Sunday, December 23, 2007

Merry Christmas...from WInger!

If you can make it that far, look for them to get "funky" with this one at 1:33

Thursday, December 20, 2007

"B.O.B" / Outkast / Stankonia

Well, first of all thatnk to Merk for filling in for me. I'm back and well-rested. Hooray for Holiday break!

And what a song to retun with. Setting aside the actual music till later, I will say that this might be the best single of the '00s so far. It's also the single in which we here in Georgia lost Outkast to the whole wide world. Sure, there was "Rosa Parks", and before that "Elevators" and even before that "Player's Ball", and later Dre would conquor the whole damn world with "Hey Ya!", but up until "B.O.B" they had really been a genre based, regional hit.

"B.O.B" changed all that. I remember earing this for the first time and thinking, "Shit! Outkast is for real now". In the same way that you can tell Beatles songs as Paul's or John's, at this point you could start seeing Outkast songs as Dre's or Big Boi's. Of course, they later removed all doubt by releasing a double album that way, but you could see it coming. This was definitely a Dre song and was indicative of his exploration of other musical areas. First of all, that's a fuckin' Drum & Bass beat, which was brillant and unheard of in a rap song. Also, there's a guitar solo. In a rap song. That wasn't RUN DMC. This song got huge precisely because of that diversity - white folks who didn't like rap could dig it too. I think this even got played on 99x once or twice. I even remember it being played at Bumpers, for Chrissakes.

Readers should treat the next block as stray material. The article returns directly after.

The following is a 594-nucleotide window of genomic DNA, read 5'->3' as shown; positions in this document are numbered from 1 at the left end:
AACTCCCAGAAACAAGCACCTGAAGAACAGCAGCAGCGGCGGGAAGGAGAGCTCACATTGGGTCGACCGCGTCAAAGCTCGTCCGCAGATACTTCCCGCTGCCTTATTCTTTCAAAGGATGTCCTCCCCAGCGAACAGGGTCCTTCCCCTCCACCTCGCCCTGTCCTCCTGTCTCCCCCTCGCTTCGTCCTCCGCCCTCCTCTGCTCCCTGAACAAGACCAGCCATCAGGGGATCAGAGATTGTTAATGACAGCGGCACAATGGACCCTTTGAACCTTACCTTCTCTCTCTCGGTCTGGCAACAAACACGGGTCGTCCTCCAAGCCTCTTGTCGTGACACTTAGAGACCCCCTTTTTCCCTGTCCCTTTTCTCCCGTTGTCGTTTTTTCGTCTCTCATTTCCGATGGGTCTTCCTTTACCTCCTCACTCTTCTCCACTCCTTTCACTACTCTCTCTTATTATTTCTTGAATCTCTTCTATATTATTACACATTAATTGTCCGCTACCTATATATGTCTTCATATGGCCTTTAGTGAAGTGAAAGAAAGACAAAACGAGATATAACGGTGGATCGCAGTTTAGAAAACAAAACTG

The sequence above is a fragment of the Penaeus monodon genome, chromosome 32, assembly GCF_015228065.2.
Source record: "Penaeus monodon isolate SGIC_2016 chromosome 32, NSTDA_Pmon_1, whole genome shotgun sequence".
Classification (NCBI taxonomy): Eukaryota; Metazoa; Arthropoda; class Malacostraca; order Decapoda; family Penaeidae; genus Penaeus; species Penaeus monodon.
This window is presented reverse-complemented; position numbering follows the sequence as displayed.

My favorite parts of this song: the countdown at the beginning accompanied by the musicbox chimes, followed by the "Yeah!" and hearing that beat come in. (It still gets me every time!), the chants in the chorus ("Bombs over Baaaghdaaad"), the drum fill at 2:33 that brings on the aforementioned guitar solo, then the second act of the song ("Bob your head - Ragtop") at 3:25, followed shortly by the AWESOME finish at the 5:00 mark, the "Power / Music / Electric Revival" chant that brings it home.

Outkast seems to be laying low right now, but let's hope they can find a way to make it work again. They could end up being one of the most important artists period when thier carrer is finished.

Sunday, December 9, 2007

Guest Post from the Merkin Man

Thanks to my buddy for helping out a bit around here!

The Merkin Man thought it would be sweet of him to make a little guest post for his buddy B. Mo. Since the Merkin Man is always hating on his musical choices, he thought it was only fair